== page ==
- Download our Moving to Thailand Guide (PDF)
Renowned for its idyllic beaches and friendly inhabitants, Thailand may seem like paradise. The good news is that it can be – provided expats take note of the country’s most prominent safety concerns and proceed with the necessary precautions.
The safety shortcomings in Thailand primarily result from underfunded infrastructure, political instability and the high level of poverty. The primary safety concerns for expats living in Thailand are listed below, with advice on the best precautions to take.
Terrorism in Thailand
Thailand is viewed as a moderately safe destination for foreigners. The main concern for expats has been the unstable political situation in the years since the military seized control of the government. Martial law and curfews have since been lifted from almost all areas of the country.
There is a high risk of terrorism in the far south of Thailand. The southern provinces on the border between Thailand and Malaysia have been the site of extreme separatist violence in the past. Foreign governments have advised against all but the most essential travel to these potentially unsafe areas.
Following sporadic bombings in previous years, there is the possibility of terrorism in larger cities and certain tourist areas. The severity of these attacks has varied dramatically. The general advice given by foreign embassies about this issue is to avoid crowded and tourist areas during high-risk terrorist alerts and to keep a low profile wherever possible.
General safety in Thailand
Crime rates in Thailand are usually quite low compared to other international destinations, and violent crimes against foreigners are rare. That said, crimes of opportunity can happen, and it’s wise to take some precautions ahead of time.
To avoid falling victim to pickpockets, expats should keep a close eye on their purses and bags in crowded places. In Bangkok and other urban centres, foreigners should be wary of being targeted by thieves who ride as passengers on a motorcycle and grab victims’ bags as they pass. If this does happen, expats are advised not to resist.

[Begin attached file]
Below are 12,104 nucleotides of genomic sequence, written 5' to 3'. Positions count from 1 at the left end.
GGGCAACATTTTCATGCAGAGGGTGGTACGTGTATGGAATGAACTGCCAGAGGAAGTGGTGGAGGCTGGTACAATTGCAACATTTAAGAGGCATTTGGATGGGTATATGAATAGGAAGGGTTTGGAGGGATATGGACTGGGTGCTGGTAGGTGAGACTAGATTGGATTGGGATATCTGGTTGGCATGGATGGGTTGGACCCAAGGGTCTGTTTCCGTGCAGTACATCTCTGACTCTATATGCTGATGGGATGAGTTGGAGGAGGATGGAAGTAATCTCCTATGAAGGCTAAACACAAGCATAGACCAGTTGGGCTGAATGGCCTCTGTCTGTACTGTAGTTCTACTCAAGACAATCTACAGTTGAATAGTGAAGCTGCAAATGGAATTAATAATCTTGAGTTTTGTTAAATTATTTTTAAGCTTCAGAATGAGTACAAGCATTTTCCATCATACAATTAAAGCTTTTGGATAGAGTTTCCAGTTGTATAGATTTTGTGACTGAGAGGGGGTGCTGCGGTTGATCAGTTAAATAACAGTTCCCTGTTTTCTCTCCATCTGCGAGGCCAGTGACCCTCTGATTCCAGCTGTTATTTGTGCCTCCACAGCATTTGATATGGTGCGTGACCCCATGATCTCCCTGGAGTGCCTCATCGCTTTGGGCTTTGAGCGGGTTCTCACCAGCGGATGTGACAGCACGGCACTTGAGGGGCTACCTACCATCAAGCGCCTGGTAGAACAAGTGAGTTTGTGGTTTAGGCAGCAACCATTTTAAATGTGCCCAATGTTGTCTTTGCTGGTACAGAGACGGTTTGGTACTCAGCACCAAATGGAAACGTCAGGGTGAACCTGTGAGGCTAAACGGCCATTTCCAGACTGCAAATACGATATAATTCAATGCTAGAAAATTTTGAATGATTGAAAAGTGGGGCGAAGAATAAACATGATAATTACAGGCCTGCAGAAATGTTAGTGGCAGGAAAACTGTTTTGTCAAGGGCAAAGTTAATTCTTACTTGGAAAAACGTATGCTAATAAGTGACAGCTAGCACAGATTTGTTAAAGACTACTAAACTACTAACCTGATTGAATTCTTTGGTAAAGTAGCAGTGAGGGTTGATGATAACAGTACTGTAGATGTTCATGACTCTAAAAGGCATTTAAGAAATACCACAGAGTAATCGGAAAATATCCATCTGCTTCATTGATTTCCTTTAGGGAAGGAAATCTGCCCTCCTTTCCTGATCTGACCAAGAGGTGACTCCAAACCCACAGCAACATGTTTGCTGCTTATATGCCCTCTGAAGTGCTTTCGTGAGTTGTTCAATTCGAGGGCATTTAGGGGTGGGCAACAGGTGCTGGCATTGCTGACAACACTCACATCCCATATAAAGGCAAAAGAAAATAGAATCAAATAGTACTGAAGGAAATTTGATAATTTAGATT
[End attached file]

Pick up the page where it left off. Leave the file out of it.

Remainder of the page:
These thieves have been known to drag victims alongside the motorbike until the bag comes off, or to use a knife to detach the bag quickly. Any mugging or pickpocketing incidents of this sort should be reported to the police as soon as possible.
Road safety in Thailand
No matter where an expat ends up living, whether in a small town or the heart of Bangkok, road safety in Thailand will be a primary concern. Thailand is one of the world’s most dangerous countries for road accidents.
The low level of road safety is arguably best explained by chaotic driving and traffic conditions. There is also a severe lack of awareness regarding drink-driving. Where possible, expats should always use pedestrian overpasses to cross roads.
They should also watch out for motorcycles using pedestrian walkways to avoid the traffic jams in Bangkok. Expats intent on driving in Thailand are advised to drive defensively and to obey traffic laws, even if no one else seems to be doing so.
Scams in Thailand
Expats who have just landed in Thailand often fall prey to scams – and most expats in the country have experienced at least one. The good news is that, in most cases, they involve a relatively minor sum of money. New arrivals usually wise up after a few weeks in town and never fall victim again.
Taxi drivers occasionally try to overcharge foreign passengers. If this happens, expats should ask them to put on the meter or settle on a flat rate for the trip. Any pricing negotiations should be done before getting into the taxi.
Are you an expat living in Thailand?
Expat Arrivals is looking for locals to contribute to this guide, and answer forum questions from others planning their move to Thailand. Please contact us if you'd like to contribute.
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